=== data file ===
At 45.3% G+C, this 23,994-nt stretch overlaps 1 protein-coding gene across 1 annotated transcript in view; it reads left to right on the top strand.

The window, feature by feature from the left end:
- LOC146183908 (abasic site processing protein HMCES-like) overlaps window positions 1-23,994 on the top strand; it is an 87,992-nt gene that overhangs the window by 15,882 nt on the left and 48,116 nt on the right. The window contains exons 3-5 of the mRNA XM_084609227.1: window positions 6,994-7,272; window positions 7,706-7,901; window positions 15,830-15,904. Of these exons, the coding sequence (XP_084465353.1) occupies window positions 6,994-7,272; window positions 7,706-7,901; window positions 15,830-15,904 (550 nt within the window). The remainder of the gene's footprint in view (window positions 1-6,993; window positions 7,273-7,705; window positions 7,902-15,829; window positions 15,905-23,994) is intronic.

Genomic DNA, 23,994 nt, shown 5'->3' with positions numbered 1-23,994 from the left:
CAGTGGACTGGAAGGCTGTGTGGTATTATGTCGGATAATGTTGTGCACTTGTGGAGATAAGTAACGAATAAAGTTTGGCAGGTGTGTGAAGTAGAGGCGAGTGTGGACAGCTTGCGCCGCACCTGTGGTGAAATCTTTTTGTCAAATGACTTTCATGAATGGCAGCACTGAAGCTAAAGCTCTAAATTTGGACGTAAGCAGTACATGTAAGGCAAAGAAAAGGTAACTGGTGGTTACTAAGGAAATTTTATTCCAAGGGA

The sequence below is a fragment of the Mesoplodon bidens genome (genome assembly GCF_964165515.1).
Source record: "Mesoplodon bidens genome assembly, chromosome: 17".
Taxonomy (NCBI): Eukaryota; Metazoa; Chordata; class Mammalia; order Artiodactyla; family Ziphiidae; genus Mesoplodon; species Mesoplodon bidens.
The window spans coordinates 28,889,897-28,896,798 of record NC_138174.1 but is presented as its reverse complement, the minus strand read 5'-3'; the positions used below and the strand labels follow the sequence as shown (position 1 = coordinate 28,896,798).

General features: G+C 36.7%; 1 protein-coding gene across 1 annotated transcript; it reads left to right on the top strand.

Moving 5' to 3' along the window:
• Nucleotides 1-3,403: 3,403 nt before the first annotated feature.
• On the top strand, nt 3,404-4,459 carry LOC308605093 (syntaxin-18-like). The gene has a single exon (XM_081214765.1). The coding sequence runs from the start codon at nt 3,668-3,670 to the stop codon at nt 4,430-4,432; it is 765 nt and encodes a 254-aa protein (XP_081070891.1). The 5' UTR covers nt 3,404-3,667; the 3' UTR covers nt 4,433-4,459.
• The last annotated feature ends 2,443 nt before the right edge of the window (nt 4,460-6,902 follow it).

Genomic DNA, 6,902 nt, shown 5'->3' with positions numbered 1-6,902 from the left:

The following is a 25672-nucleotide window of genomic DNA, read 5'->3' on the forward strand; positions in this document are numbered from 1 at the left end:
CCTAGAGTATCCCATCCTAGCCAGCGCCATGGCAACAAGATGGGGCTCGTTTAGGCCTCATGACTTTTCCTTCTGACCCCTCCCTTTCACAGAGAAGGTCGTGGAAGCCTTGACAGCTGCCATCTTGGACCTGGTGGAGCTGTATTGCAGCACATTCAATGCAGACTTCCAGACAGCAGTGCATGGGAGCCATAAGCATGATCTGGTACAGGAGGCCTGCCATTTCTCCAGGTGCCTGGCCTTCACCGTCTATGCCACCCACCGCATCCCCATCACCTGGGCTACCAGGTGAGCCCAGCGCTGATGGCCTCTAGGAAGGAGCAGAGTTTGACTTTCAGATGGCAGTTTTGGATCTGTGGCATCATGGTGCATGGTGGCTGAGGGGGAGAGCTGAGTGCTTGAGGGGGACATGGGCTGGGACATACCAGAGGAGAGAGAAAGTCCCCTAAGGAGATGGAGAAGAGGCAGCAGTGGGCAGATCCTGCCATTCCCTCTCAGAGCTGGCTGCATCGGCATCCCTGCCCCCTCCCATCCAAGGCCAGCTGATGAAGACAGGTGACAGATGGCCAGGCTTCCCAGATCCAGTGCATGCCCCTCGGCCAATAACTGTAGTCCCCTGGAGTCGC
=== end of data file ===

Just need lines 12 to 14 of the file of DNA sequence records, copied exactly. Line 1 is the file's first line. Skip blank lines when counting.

• Nucleotides 1-3,403: 3,403 nt before the first annotated feature.
• On the top strand, nt 3,404-4,459 carry LOC308605093 (syntaxin-18-like). The gene has a single exon (XM_081214765.1). The coding sequence runs from the start codon at nt 3,668-3,670 to the stop codon at nt 4,430-4,432; it is 765 nt and encodes a 254-aa protein (XP_081070891.1). The 5' UTR covers nt 3,404-3,667; the 3' UTR covers nt 4,433-4,459.
• The last annotated feature ends 2,443 nt before the right edge of the window (nt 4,460-6,902 follow it).